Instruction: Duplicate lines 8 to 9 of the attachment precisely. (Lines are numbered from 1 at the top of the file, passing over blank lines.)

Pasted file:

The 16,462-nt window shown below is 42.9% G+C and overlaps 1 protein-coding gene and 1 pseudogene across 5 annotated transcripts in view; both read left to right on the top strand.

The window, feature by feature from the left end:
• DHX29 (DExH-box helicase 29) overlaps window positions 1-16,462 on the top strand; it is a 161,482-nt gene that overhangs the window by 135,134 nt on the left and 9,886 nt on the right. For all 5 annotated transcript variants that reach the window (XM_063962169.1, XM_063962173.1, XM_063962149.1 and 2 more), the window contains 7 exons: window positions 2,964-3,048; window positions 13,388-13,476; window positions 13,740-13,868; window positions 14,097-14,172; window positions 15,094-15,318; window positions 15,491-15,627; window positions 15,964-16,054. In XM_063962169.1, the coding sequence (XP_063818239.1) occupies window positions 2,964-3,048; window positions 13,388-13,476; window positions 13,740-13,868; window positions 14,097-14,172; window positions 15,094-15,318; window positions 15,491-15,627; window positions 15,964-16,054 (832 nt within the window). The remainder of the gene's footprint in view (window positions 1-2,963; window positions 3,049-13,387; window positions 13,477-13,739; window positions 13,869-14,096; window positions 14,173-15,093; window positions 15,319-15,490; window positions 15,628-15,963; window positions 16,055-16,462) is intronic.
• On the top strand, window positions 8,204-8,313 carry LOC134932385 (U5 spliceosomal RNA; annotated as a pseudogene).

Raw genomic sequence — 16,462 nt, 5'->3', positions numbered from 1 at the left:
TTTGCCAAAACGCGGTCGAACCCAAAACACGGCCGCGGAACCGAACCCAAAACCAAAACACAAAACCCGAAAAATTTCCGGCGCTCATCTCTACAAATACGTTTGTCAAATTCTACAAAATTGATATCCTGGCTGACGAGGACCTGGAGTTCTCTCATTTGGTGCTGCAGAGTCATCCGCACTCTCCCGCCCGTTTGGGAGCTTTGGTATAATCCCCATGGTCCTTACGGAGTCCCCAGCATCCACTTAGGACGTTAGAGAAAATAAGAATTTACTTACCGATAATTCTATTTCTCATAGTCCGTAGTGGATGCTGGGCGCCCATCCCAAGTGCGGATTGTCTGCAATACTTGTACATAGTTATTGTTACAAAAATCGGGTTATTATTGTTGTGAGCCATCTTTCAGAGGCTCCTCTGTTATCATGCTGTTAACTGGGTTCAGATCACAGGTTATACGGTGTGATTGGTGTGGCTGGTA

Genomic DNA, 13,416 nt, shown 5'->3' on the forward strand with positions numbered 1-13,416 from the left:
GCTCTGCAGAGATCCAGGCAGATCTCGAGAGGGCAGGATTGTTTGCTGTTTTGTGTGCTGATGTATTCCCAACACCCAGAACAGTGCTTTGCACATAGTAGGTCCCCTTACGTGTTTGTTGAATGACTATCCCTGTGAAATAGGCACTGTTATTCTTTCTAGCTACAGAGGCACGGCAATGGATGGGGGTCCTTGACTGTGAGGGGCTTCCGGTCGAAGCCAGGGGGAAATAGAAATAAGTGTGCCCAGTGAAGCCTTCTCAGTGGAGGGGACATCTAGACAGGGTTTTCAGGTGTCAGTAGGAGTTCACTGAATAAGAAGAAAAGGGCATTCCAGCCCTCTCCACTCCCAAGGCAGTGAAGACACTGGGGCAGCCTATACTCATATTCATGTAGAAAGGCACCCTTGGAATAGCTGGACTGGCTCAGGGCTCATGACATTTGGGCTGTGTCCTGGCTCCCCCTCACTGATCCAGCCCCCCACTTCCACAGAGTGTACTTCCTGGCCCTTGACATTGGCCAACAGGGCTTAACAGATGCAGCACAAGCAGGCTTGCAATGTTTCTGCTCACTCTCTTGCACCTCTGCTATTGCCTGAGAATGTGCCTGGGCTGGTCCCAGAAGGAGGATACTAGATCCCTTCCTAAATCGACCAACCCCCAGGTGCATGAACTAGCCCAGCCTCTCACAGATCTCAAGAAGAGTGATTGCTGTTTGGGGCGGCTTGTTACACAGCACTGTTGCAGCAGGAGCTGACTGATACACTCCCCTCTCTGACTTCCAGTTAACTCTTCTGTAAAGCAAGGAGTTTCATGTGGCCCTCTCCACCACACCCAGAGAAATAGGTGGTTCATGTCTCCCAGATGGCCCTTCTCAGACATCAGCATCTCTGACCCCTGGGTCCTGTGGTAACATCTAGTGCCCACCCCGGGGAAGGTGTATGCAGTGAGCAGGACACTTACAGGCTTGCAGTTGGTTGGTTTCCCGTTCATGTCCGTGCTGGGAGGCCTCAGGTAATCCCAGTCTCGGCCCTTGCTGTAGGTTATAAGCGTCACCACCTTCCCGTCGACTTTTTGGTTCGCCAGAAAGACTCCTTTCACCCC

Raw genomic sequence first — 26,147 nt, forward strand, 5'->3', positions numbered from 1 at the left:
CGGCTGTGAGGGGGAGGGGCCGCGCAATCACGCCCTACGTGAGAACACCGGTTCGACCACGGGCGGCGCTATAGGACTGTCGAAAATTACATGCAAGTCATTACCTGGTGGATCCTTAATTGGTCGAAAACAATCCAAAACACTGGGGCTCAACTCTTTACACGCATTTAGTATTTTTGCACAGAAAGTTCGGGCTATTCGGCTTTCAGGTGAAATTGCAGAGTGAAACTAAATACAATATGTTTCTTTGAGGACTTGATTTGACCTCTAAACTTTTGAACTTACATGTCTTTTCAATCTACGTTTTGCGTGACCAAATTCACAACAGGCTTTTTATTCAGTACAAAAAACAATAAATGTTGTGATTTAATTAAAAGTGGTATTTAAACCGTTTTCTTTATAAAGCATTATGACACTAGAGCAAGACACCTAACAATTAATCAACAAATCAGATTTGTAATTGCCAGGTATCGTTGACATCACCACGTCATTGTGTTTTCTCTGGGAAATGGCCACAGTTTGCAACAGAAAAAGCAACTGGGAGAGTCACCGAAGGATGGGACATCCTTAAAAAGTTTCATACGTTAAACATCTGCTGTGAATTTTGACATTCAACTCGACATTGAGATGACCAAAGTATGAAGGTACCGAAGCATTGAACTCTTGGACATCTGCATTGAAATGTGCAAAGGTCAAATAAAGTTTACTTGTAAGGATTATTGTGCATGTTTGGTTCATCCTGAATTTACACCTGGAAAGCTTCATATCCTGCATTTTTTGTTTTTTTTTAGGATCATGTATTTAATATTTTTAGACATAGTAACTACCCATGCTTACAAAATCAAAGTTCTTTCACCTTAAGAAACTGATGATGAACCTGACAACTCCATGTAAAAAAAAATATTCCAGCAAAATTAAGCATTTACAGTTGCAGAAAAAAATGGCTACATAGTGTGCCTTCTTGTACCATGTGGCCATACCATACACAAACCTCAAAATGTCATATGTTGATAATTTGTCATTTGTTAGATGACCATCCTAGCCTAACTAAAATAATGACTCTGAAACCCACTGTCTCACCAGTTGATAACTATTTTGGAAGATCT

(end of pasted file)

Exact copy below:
GCTCTGCAGAGATCCAGGCAGATCTCGAGAGGGCAGGATTGTTTGCTGTTTTGTGTGCTGATGTATTCCCAACACCCAGAACAGTGCTTTGCACATAGTAGGTCCCCTTACGTGTTTGTTGAATGACTATCCCTGTGAAATAGGCACTGTTATTCTTTCTAGCTACAGAGGCACGGCAATGGATGGGGGTCCTTGACTGTGAGGGGCTTCCGGTCGAAGCCAGGGGGAAATAGAAATAAGTGTGCCCAGTGAAGCCTTCTCAGTGGAGGGGACATCTAGACAGGGTTTTCAGGTGTCAGTAGGAGTTCACTGAATAAGAAGAAAAGGGCATTCCAGCCCTCTCCACTCCCAAGGCAGTGAAGACACTGGGGCAGCCTATACTCATATTCATGTAGAAAGGCACCCTTGGAATAGCTGGACTGGCTCAGGGCTCATGACATTTGGGCTGTGTCCTGGCTCCCCCTCACTGATCCAGCCCCCCACTTCCACAGAGTGTACTTCCTGGCCCTTGACATTGGCCAACAGGGCTTAACAGATGCAGCACAAGCAGGCTTGCAATGTTTCTGCTCACTCTCTTGCACCTCTGCTATTGCCTGAGAATGTGCCTGGGCTGGTCCCAGAAGGAGGATACTAGATCCCTTCCTAAATCGACCAACCCCCAGGTGCATGAACTAGCCCAGCCTCTCACAGATCTCAAGAAGAGTGATTGCTGTTTGGGGCGGCTTGTTACACAGCACTGTTGCAGCAGGAGCTGACTGATACACTCCCCTCTCTGACTTCCAGTTAACTCTTCTGTAAAGCAAGGAGTTTCATGTGGCCCTCTCCACCACACCCAGAGAAATAGGTGGTTCATGTCTCCCAGATGGCCCTTCTCAGACATCAGCATCTCTGACCCCTGGGTCCTGTGGTAACATCTAGTGCCCACCCCGGGGAAGGTGTATGCAGTGAGCAGGACACTTACAGGCTTGCAGTTGGTTGGTTTCCCGTTCATGTCCGTGCTGGGAGGCCTCAGGTAATCCCAGTCTCGGCCCTTGCTGTAGGTTATAAGCGTCACCACCTTCCCGTCGACTTTTTGGTTCGCCAGAAAGACTCCTTTCACCCC

Raw genomic sequence first — 26,147 nt, forward strand, 5'->3', positions numbered from 1 at the left: